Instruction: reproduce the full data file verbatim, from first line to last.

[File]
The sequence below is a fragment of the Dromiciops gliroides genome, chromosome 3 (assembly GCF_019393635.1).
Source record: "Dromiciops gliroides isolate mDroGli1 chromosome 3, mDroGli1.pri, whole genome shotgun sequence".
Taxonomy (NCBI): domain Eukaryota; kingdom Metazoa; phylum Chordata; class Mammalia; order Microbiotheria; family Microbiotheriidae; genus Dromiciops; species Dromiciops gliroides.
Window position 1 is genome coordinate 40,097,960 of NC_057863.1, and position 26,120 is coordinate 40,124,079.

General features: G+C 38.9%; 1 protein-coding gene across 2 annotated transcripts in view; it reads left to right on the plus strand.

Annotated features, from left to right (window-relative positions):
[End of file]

The sequence below is a fragment of the Dromiciops gliroides genome, chromosome 3 (assembly GCF_019393635.1).
Source record: "Dromiciops gliroides isolate mDroGli1 chromosome 3, mDroGli1.pri, whole genome shotgun sequence".
Taxonomy (NCBI): domain Eukaryota; kingdom Metazoa; phylum Chordata; class Mammalia; order Microbiotheria; family Microbiotheriidae; genus Dromiciops; species Dromiciops gliroides.
Window position 1 is genome coordinate 40,097,960 of NC_057863.1, and position 26,120 is coordinate 40,124,079.

General features: G+C 38.9%; 1 protein-coding gene across 2 annotated transcripts in view; it reads left to right on the plus strand.

Annotated features, from left to right (window-relative positions):